Hausu is the strangest dream you’ve ever had brought to life on film. It is a haunted house movie where the characters are aware they are in a movie. They comment on their own actions, their role in the story, and the nature of film itself.
The 1977 Japanese horror/comedy/fantasy was green-lit by Toho studios only when they were struggling to make money with more traditional films. Director Nobuhiku Obayashi was allowed to direct the screenplay after two years of trying to get the contract. The turning point was the studio realizing an over the top sensational film–translated as “incomprehensible” in most articles–was worth the risk.
This “incomprehensible” label gave Obayashi the freedom he needed to capture the essence of this bizarre haunted house story. Seven friends agree to spend the summer at a beautiful old house in the country. Though Gorgeous hasn’t seen her aunt, the owner of the house, in over ten years, she’s sure that her aunt will still be as generous as she was the last time they met. The seven girls quickly discover that the house is capable of terrible things.
The beauty of Hausu is the absurdity of the visuals. Obayashi combines animation, different film stock, layered editing, and theatrical set design to define a fantasy landscape. The special effects are very low budget, but the early emphasis on experimentation and artificiality makes them profoundly effective. In a world where a man can fall down the steps in stop motion and walk away, everything is possible.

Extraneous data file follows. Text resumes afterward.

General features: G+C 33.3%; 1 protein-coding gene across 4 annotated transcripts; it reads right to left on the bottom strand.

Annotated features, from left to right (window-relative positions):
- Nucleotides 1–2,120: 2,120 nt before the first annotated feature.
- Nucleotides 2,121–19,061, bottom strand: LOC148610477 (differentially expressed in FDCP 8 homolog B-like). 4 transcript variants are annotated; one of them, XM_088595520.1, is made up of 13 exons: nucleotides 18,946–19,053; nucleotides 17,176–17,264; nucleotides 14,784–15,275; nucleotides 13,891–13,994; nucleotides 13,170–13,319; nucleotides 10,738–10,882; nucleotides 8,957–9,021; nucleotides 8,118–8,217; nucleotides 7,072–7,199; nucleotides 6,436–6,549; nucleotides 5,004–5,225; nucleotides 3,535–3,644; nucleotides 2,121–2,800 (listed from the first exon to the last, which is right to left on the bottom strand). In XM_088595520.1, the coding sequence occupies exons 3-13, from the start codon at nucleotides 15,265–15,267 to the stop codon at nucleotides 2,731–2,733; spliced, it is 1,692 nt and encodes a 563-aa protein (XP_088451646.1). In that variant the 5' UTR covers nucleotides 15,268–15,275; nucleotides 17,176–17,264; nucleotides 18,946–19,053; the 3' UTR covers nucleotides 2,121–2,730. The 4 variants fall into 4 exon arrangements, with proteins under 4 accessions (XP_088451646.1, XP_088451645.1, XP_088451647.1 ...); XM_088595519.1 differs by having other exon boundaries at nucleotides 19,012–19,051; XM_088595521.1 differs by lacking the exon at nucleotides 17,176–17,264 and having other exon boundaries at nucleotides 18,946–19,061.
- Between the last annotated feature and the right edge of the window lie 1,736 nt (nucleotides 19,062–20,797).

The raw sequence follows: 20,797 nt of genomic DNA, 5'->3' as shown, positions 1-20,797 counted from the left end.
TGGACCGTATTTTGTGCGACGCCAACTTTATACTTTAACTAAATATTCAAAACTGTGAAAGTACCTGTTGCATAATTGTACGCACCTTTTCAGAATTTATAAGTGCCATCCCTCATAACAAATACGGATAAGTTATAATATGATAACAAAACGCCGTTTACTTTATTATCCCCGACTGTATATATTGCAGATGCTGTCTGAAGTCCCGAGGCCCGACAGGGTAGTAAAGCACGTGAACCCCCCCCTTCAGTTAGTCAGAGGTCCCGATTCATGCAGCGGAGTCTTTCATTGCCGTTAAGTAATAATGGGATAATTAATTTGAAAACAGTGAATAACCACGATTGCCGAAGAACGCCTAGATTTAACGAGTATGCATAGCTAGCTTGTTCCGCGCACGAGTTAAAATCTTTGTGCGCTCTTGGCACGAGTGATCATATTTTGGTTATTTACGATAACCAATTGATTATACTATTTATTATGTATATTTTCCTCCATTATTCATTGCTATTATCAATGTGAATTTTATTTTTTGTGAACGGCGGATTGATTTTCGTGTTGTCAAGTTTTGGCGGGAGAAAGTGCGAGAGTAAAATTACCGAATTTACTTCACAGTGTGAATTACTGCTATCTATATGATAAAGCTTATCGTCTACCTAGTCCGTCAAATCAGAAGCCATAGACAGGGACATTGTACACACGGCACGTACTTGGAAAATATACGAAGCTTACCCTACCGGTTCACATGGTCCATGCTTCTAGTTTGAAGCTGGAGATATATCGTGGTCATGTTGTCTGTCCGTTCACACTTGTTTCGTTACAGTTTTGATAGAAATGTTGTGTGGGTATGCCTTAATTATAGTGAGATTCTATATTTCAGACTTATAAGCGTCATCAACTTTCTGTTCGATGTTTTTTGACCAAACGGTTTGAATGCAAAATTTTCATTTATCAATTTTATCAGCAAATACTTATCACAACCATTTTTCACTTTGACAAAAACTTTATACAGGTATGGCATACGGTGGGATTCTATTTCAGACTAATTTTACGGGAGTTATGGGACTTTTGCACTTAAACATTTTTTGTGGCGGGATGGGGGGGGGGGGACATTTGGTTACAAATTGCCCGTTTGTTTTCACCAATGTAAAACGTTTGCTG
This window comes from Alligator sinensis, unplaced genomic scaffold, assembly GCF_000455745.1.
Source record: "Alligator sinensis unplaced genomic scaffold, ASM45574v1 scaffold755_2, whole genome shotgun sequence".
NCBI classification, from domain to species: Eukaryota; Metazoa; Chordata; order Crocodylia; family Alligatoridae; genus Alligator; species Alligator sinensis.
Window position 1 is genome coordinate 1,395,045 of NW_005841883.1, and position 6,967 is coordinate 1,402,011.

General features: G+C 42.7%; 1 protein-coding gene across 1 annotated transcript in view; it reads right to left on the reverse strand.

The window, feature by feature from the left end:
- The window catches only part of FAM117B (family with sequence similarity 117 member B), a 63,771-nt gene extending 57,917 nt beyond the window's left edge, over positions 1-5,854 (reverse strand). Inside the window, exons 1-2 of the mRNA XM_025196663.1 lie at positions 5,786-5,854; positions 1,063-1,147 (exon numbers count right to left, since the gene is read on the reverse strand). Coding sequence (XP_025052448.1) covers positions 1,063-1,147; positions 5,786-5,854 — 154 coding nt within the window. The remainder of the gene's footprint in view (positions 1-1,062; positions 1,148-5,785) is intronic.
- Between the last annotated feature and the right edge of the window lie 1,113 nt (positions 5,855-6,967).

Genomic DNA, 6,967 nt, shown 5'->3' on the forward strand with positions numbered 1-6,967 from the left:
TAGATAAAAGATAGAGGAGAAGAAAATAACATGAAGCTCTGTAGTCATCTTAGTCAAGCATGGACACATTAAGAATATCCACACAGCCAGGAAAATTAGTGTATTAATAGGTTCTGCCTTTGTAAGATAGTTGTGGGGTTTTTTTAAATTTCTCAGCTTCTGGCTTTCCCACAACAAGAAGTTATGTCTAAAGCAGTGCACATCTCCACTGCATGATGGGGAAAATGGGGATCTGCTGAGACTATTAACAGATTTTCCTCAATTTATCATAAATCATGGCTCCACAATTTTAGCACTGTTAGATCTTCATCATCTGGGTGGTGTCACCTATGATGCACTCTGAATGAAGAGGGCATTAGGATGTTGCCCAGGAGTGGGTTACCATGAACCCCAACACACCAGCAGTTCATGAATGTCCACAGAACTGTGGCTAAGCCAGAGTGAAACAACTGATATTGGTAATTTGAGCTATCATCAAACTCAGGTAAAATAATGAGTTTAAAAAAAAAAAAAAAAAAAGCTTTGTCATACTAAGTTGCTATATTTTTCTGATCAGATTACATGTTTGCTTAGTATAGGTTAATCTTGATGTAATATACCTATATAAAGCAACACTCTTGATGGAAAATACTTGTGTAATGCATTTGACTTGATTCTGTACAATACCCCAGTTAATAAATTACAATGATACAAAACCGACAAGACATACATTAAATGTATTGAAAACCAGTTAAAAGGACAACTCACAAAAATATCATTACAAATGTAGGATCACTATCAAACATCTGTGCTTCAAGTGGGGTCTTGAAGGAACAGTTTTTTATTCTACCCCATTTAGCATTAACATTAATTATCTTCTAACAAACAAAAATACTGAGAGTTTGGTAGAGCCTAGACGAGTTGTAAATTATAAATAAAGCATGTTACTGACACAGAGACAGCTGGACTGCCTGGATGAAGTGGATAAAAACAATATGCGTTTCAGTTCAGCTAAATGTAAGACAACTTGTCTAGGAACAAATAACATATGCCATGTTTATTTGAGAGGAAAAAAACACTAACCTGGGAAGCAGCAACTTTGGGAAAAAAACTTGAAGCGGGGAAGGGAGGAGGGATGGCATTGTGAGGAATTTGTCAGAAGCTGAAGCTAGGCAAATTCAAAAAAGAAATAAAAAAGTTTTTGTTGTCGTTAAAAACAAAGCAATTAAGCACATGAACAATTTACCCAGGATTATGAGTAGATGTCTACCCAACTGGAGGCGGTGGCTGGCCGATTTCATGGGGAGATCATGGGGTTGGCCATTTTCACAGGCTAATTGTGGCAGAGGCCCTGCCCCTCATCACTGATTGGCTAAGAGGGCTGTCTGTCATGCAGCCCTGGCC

So much of Hausu just should not work. Most of the stars had no prior acting experience. They did not know how to act on film, let alone in an intentionally bizarre and artificial horror film. Their performances are broad and static at the same time. The characters do not grow or change as the story goes on. The only character that changes is the house itself, and its arc is one of increasing desperation.
The sheer audacity of the visual landscape shouldn’t hold together at all. The composite shots work so long as no one is moving. Any action onscreen immediately gives away the gag. The scares are all telegraphed with flashing green lights yet they still have the power to scare or elicit a laugh.
Hausu revels in the absurdity of telling a ghost story. The concept of a haunted house is one we cannot explain in a logical way. Why should haunted house films conform to any traditional notion of logic? Is a house eating visitors really that far away from the insanity of a house coming to life to scare visitors?
A story like that doesn’t need to be told in a traditional way because there’s nothing traditionally cinematic about a film focused on the setting itself as the main character. How else does a house come alive? The exaggerated styles and experimental techniques bring Hausu to life.
Have you seen Hausu? What did you think? Sound off below.